Walking

I know, pretty basic, but sometimes it is all we have time for. Hiking and biking both require a certain amount of preparation and a larger time commitment. Walking just requires some tennis shoes and the stroller. We like to go early (by early I mean before noon) when it isn’t too hot. I try to walk all of the blocks near my house so that we are never too far from home should an emergency arise.

I let him get his exercise either at the park as our halfway point while I stretch. Or in our backyard when we get home.

 

Gardening

My son loves our yard and will run through our juniper trees with his rake for hours while I get everything weeded and cut. If you are thinking to yourself that gardening does not count as a workout, then you are not doing nearly as many squats as you could be while weeding. I just figure since I am already bending over to pull weeds, I might as well do squats and stretches. Gardening often leaves me more sore than any of the other activities.

Playing

Okay, here me out. This, like gardening, is not a workout in the traditional sense of the word. But it can definitely provide some exercise. When I stop worrying about being an adult and play with my son (be it at a park, in our yard, on the hike, in the garden, in the basement, whatever,) I find I am exhausted.

Playing with a one-year-old requires lots of running and crawling and lifting and stretching. A good half hour session of free play burns calories and builds relationships.

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How do you exercise with your toddler?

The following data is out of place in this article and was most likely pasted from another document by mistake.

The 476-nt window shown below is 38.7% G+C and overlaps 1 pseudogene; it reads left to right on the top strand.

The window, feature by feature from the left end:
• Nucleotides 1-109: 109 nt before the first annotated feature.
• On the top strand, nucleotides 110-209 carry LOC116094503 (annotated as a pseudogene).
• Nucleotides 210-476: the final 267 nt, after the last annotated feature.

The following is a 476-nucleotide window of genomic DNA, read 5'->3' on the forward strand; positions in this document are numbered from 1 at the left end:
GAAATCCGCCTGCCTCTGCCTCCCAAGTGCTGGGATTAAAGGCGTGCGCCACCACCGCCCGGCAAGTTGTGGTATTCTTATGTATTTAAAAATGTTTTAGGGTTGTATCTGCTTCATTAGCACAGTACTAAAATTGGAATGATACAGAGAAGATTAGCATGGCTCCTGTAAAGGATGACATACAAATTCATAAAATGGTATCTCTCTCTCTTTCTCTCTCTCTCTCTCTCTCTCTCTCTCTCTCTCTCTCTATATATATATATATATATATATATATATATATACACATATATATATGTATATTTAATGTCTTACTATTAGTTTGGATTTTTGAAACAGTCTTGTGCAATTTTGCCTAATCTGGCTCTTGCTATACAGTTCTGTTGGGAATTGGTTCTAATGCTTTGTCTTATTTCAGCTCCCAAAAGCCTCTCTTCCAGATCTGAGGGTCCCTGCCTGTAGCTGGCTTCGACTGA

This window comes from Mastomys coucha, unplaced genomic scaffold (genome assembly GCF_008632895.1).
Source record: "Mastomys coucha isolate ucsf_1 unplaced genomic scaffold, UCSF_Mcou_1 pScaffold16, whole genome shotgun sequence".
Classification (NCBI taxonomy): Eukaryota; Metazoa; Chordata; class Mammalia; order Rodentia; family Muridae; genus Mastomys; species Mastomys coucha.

5 Secrets That Can Make You A Successful Stay-at-Home Mom

My stay-at-home mom journey started about a year ago. It feels like yesterday that I left my empty end of year classroom for the last time. I had already packed everything up and hauled it out. My baby was 3 months old and I was just there to finish up the year and say my goodbyes. The summer loomed ahead of me and I was both dreading and excited for it.


 

The Transition

After having been a parent for three months I knew that parenting was harder than I had anticipated. I distinctly recall thinking that it would be so nice when I didn’t have to wake up at 7:00 and go to work. For some reason, I had it in my head that I would be able to sleep in and play with my cute baby at my leisure. . . I was clueless.

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After three months of maternity leave, I knew that being a parent was harder than being a teacher (and teaching is mentally and emotionally exhausting). In fact, being a full-time, stay-at-home mom was hands down the most difficult job that I had ever had. Breastfeeding was awful (see my story here), I was never off the clock, I hadn’t slept for more than four consecutive hours in months, I felt like nothing ever got accomplished anymore, my cute little baby wouldn’t play at all (let alone at my leisure), and I felt like I was disappearing.

Teaching included a lot of 10 hour days, extra meetings, planning, preparation, and pressure from everyone (students, parents, administration, legislature, etc.) . . . but it gave me sense of purpose. It was also easy to look at a day of teaching and see what had been accomplished. Furthermore, I got to sleep at night. For me, sleep seemed to be key to my well-being.

As I closed the door to my classroom that last time, I wondered if my new job was going to kill me. Going from full-time teacher to full-time mom permanently had suddenly become a very daunting task.